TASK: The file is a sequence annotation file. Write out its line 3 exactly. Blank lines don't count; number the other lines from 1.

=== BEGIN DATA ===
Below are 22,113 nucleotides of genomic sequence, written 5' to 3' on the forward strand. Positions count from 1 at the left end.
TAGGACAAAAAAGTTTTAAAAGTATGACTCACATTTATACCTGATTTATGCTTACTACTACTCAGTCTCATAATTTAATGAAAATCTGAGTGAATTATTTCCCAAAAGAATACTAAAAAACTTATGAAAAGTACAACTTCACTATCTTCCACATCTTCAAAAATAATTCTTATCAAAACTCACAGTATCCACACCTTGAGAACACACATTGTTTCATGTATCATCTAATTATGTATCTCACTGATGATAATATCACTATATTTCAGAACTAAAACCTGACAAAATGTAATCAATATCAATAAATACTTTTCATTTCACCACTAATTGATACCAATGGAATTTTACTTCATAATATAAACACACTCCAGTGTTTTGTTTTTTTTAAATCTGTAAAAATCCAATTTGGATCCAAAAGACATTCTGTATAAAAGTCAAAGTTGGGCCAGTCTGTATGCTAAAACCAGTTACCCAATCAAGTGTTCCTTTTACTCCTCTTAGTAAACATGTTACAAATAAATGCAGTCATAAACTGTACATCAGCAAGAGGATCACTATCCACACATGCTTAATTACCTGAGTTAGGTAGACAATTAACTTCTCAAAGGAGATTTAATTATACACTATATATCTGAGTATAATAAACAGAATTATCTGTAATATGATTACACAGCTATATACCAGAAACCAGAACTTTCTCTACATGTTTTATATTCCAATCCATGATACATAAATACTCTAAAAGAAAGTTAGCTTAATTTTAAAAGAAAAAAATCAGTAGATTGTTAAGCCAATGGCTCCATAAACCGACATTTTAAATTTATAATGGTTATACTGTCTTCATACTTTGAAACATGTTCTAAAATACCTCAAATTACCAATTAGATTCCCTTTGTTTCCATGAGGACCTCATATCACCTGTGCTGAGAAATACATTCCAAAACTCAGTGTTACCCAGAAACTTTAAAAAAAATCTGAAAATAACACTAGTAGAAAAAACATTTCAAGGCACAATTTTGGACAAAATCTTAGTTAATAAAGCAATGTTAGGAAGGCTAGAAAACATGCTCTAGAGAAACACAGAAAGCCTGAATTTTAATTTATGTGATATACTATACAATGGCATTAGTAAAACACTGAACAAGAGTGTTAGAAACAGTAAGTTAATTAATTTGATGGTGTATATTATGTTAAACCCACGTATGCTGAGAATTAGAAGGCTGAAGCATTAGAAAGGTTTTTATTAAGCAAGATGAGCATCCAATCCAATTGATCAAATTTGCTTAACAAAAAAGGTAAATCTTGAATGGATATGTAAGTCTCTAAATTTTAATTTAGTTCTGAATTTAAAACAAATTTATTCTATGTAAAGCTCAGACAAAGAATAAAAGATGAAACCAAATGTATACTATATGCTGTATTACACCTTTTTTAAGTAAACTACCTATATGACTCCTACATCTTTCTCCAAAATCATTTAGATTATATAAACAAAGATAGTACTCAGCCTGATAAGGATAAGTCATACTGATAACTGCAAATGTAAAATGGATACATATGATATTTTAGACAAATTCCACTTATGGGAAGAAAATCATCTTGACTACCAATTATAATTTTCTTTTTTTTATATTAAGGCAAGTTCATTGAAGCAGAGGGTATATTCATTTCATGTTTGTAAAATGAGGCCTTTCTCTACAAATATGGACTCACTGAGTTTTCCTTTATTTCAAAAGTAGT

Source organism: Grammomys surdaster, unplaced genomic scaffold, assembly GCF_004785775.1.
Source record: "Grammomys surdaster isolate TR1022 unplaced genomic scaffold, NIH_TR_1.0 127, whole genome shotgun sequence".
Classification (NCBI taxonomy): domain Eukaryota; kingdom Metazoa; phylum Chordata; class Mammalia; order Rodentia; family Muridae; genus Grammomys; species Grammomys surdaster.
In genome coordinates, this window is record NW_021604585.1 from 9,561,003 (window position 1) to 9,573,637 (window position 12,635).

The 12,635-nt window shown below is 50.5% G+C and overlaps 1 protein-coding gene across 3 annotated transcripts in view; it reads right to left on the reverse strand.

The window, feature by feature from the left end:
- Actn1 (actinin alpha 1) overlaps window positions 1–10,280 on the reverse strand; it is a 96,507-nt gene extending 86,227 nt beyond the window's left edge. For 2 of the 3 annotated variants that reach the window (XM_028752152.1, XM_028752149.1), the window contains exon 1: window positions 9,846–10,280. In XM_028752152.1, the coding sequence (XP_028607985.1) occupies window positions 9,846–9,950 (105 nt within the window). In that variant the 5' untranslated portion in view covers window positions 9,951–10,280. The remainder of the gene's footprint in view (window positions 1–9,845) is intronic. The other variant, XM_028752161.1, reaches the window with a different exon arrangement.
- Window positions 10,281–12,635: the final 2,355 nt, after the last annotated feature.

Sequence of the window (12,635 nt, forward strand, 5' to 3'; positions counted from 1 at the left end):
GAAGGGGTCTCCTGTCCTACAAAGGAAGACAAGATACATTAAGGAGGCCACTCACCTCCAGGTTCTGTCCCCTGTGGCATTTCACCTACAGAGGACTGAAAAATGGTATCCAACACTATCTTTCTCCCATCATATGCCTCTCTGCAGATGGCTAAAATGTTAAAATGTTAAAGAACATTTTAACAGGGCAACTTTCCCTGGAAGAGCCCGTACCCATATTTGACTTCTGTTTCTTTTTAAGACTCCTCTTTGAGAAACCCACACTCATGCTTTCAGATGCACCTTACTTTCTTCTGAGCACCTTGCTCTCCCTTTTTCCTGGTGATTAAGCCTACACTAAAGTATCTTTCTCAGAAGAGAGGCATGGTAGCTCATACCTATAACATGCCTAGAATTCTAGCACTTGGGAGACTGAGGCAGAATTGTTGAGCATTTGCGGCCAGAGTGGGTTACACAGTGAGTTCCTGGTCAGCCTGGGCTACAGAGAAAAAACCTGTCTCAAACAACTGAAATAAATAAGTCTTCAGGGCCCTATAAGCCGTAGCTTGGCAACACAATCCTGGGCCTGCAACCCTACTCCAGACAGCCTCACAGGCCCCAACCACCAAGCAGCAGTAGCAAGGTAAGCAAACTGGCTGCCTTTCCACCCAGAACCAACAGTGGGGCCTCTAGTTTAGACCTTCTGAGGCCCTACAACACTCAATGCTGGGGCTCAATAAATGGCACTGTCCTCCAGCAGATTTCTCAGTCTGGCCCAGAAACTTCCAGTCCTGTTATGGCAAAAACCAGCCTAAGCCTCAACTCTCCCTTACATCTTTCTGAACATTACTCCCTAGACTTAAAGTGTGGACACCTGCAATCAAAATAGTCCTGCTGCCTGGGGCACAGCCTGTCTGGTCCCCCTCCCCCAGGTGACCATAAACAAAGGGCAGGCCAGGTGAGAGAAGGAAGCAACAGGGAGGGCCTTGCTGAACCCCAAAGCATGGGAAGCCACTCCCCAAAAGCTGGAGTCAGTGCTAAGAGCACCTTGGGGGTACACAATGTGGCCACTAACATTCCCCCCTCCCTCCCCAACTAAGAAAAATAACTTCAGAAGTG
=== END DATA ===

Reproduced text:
Source organism: Grammomys surdaster, unplaced genomic scaffold, assembly GCF_004785775.1.